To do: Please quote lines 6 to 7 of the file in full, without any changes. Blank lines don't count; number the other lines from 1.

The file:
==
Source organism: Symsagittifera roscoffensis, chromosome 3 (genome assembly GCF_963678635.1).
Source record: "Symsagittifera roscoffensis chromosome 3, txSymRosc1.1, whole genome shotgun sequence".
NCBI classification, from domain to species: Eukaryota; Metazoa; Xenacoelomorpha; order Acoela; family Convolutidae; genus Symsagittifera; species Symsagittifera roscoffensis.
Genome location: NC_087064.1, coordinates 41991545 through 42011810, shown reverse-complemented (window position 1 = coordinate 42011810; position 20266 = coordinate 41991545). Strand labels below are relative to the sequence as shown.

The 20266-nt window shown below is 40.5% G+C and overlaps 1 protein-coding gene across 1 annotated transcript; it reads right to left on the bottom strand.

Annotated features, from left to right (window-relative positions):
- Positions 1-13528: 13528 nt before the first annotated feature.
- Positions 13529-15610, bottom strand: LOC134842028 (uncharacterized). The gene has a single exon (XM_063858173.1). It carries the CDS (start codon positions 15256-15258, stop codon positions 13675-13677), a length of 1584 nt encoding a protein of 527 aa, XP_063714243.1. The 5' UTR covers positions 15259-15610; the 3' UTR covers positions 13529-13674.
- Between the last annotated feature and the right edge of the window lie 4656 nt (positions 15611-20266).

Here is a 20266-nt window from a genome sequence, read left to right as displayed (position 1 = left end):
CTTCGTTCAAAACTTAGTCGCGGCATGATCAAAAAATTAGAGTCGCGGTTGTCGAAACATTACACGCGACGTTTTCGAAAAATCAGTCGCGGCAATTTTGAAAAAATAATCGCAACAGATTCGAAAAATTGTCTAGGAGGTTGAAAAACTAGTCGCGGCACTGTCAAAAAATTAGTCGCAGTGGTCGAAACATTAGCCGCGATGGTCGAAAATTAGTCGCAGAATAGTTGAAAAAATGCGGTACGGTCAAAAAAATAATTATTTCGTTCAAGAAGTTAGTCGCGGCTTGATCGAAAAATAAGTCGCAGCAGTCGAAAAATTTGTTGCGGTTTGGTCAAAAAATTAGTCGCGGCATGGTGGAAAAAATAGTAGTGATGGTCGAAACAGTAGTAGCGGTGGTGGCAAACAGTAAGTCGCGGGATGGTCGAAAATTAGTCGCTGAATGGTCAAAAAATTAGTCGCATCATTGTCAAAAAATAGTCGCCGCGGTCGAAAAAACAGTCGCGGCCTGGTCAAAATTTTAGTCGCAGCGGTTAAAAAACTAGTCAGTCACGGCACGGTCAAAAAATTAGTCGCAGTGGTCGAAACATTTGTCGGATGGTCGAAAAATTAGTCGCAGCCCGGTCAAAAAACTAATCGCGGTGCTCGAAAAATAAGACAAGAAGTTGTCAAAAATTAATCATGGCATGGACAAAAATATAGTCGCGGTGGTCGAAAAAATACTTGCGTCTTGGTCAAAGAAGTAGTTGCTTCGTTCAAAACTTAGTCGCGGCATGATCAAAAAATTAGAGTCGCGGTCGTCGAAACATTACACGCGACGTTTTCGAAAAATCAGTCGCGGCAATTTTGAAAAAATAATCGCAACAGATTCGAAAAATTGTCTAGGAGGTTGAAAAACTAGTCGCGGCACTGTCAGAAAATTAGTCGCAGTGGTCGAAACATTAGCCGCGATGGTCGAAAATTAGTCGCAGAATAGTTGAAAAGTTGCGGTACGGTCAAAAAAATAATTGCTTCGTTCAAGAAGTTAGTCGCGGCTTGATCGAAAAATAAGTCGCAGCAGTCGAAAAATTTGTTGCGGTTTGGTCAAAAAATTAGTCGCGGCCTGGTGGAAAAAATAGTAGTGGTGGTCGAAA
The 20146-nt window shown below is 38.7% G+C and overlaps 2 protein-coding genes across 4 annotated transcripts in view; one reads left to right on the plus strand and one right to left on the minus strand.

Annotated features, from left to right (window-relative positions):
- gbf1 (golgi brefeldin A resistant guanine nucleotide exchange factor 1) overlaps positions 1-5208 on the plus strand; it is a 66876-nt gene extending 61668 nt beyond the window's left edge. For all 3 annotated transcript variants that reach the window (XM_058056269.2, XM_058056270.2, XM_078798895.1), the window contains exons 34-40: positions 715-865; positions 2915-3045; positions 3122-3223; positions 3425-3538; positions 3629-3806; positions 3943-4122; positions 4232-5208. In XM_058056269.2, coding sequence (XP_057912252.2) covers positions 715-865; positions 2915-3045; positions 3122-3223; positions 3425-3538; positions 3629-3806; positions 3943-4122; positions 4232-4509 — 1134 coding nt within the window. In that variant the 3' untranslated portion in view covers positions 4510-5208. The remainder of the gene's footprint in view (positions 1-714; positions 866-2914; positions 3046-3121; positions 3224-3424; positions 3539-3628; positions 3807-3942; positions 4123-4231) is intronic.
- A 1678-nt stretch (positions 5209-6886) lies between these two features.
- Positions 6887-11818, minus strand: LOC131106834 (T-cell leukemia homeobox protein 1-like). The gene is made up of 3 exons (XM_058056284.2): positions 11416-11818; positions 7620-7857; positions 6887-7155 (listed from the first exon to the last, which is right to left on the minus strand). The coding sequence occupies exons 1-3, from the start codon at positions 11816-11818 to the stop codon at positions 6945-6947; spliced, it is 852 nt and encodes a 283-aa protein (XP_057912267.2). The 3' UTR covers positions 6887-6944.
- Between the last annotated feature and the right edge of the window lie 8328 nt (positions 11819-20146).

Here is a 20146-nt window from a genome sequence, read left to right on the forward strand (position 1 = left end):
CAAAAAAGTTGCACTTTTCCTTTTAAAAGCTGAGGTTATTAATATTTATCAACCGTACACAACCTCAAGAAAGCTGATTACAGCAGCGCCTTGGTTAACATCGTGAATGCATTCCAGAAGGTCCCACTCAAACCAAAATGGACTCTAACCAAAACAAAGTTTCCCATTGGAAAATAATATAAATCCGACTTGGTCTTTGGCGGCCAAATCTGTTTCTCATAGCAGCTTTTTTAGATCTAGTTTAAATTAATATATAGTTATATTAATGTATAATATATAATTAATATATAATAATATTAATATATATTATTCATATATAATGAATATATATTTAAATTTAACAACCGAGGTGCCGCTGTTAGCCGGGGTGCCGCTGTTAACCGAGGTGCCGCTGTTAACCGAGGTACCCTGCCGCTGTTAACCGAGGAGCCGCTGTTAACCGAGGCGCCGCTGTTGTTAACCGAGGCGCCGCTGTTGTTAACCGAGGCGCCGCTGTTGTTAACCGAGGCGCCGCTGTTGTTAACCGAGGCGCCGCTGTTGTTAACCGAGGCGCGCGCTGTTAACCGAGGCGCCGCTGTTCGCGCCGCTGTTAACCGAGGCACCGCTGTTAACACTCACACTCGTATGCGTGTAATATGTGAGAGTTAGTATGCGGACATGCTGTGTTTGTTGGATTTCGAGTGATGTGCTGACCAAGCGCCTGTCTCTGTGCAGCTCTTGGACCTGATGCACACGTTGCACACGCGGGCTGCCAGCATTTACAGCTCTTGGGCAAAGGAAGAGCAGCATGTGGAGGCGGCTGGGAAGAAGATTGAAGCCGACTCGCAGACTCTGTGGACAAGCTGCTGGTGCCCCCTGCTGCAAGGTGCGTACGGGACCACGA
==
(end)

Annotated features, from left to right (window-relative positions):
- Positions 1-13528: 13528 nt before the first annotated feature.